Imagined multiple worlds: How South Asian women in Britain use family and friends to navigate the "border crossings" between household and societal contexts

Lindridge, Andrew M.; Hogg, Margaret K. and Shah, Mita (2004). Imagined multiple worlds: How South Asian women in Britain use family and friends to navigate the "border crossings" between household and societal contexts. Consumption, Markets and Culture, 7(3) pp. 211–239.

DOI: https://doi.org/10.1080/1025386042000271342

URL: http://search.ebscohost.com/login.aspx?direct=true...

Abstract

Our primary goal is to capture glimpses of “the imagined … multiple worlds” of young adult women in post-modern ethnic families, households and society. Drawing on a dialogical model of acculturation and diasporic identity, we show how young South Asian women in Britain use multiple identities across a variety of cultural settings to negotiate and navigate cultural and consumer behavioural borders. Using an ethno-consumerist framework for our research design, we provide a more nuanced understanding of the intersections between ethnicity, identity, self and consumption in families and peer friendship groups. These interactions reflect the individual’s co-existence and identity maintenance in two cultures.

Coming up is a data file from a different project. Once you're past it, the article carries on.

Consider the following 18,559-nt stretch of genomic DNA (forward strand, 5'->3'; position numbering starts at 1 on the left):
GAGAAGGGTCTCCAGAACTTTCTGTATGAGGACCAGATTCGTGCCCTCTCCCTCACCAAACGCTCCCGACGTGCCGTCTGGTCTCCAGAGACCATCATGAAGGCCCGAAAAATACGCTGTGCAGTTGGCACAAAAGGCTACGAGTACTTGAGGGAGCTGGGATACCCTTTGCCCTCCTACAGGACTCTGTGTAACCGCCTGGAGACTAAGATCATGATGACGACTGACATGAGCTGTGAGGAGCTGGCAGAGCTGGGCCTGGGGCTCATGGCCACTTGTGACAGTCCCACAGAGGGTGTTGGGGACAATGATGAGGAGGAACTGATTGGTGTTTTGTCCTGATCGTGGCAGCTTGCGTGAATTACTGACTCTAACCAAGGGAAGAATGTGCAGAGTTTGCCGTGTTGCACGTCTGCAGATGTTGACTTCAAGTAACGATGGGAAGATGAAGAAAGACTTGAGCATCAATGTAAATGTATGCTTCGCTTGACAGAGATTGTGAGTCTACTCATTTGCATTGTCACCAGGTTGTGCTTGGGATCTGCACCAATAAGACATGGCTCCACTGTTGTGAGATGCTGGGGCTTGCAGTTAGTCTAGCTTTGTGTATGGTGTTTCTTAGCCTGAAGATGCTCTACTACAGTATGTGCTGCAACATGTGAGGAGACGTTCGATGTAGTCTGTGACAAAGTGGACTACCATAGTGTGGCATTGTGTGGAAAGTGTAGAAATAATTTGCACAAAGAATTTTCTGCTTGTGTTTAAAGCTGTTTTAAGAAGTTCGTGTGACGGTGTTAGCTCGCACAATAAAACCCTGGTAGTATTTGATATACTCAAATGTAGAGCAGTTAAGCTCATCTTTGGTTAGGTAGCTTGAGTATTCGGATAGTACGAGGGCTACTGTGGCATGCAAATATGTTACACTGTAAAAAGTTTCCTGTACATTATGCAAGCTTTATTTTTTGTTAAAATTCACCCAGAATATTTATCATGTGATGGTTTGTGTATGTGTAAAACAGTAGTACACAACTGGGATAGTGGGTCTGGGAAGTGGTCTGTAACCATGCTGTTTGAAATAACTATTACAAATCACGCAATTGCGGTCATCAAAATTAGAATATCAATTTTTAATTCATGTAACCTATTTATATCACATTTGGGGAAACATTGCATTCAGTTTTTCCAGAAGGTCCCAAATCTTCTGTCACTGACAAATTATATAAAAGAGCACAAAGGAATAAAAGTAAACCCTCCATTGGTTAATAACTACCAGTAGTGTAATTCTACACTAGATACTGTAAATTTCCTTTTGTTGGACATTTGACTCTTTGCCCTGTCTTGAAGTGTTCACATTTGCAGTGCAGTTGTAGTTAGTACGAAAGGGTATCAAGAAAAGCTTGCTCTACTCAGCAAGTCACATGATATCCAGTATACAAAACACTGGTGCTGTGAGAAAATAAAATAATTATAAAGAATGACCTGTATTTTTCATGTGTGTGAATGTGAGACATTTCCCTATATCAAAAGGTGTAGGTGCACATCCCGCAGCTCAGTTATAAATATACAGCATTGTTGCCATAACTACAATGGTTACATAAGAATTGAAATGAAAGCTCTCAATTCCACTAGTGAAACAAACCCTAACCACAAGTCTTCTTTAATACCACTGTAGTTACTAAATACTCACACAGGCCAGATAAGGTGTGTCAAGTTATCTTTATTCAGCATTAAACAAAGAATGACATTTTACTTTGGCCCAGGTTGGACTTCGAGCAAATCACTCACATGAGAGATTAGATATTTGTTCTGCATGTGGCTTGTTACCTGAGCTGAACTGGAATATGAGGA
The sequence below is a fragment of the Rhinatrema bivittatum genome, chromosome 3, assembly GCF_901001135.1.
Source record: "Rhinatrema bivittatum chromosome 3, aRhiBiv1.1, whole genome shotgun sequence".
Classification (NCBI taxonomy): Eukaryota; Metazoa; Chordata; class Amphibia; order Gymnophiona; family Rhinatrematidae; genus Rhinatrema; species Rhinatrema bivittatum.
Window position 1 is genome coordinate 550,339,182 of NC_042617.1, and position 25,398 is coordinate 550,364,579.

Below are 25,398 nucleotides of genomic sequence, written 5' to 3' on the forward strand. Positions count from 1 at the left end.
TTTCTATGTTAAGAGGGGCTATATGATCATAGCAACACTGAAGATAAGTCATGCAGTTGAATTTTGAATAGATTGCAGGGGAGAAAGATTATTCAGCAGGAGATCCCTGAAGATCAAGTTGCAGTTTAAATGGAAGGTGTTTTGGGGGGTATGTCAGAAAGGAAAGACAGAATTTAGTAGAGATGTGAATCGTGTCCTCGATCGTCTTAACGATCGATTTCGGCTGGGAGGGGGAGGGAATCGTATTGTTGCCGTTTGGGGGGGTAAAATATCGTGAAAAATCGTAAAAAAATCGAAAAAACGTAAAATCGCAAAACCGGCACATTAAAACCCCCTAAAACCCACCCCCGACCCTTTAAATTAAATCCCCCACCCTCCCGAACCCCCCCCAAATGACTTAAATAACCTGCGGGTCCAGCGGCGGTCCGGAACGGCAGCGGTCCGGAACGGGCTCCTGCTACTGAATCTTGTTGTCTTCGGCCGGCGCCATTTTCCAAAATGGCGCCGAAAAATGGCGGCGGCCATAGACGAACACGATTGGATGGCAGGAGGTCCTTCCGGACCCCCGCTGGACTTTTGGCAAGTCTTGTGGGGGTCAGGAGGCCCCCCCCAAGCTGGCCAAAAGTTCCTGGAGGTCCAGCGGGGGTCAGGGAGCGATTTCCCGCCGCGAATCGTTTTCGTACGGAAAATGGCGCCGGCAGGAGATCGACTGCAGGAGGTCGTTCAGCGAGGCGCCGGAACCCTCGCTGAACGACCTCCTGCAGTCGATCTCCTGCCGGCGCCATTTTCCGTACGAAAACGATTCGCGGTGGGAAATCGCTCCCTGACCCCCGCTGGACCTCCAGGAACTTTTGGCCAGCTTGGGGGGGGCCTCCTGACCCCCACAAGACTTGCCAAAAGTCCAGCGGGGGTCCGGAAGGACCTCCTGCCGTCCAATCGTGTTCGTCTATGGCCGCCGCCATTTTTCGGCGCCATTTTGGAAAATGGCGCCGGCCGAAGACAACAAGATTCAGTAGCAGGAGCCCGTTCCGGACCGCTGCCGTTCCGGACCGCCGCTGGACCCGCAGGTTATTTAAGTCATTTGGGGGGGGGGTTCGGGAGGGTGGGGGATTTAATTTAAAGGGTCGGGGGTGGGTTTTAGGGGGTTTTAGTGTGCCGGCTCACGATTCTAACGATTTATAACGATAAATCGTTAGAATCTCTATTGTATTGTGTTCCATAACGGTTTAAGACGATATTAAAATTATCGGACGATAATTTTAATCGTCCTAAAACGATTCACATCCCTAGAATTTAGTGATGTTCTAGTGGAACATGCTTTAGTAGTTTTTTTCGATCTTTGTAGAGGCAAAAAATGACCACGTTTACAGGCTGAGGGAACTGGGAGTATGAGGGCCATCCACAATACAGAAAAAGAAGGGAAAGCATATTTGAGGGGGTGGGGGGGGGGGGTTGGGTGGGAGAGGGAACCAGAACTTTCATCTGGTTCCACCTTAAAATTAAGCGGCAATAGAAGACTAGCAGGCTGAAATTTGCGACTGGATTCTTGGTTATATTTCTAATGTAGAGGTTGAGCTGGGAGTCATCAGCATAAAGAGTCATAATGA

Viewing alternatives

Metrics

Public Attention

Altmetrics from Altmetric

Number of Citations

Citations from Dimensions
No digital document available to download for this item

Item Actions

Export

About

Recommendations